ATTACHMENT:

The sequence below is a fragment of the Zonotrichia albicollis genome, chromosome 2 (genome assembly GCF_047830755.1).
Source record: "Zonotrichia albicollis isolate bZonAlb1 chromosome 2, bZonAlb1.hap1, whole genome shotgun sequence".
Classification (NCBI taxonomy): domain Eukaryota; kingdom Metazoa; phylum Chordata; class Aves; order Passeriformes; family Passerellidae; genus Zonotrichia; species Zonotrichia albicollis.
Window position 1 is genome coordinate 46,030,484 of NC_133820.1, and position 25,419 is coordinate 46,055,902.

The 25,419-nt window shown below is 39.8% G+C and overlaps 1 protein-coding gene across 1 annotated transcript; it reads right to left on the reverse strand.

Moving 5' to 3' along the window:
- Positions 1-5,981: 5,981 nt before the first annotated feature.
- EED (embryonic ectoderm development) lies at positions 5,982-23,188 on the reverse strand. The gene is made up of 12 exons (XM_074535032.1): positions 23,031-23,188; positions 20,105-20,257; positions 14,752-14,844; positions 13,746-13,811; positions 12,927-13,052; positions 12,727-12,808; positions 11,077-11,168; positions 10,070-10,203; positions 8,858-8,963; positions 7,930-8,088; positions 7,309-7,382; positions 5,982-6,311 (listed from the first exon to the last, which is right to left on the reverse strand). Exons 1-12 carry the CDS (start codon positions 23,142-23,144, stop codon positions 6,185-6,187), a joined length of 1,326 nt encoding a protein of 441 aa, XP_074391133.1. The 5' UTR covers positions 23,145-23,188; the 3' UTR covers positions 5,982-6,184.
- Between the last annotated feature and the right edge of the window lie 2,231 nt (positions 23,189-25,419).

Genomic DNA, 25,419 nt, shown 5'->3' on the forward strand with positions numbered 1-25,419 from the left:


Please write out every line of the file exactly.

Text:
The sequence below is a fragment of the Zonotrichia albicollis genome, chromosome 2 (genome assembly GCF_047830755.1).
Source record: "Zonotrichia albicollis isolate bZonAlb1 chromosome 2, bZonAlb1.hap1, whole genome shotgun sequence".
Classification (NCBI taxonomy): domain Eukaryota; kingdom Metazoa; phylum Chordata; class Aves; order Passeriformes; family Passerellidae; genus Zonotrichia; species Zonotrichia albicollis.
Window position 1 is genome coordinate 46,030,484 of NC_133820.1, and position 25,419 is coordinate 46,055,902.

The 25,419-nt window shown below is 39.8% G+C and overlaps 1 protein-coding gene across 1 annotated transcript; it reads right to left on the reverse strand.

Moving 5' to 3' along the window:
- Positions 1-5,981: 5,981 nt before the first annotated feature.
- EED (embryonic ectoderm development) lies at positions 5,982-23,188 on the reverse strand. The gene is made up of 12 exons (XM_074535032.1): positions 23,031-23,188; positions 20,105-20,257; positions 14,752-14,844; positions 13,746-13,811; positions 12,927-13,052; positions 12,727-12,808; positions 11,077-11,168; positions 10,070-10,203; positions 8,858-8,963; positions 7,930-8,088; positions 7,309-7,382; positions 5,982-6,311 (listed from the first exon to the last, which is right to left on the reverse strand). Exons 1-12 carry the CDS (start codon positions 23,142-23,144, stop codon positions 6,185-6,187), a joined length of 1,326 nt encoding a protein of 441 aa, XP_074391133.1. The 5' UTR covers positions 23,145-23,188; the 3' UTR covers positions 5,982-6,184.
- Between the last annotated feature and the right edge of the window lie 2,231 nt (positions 23,189-25,419).

Genomic DNA, 25,419 nt, shown 5'->3' on the forward strand with positions numbered 1-25,419 from the left: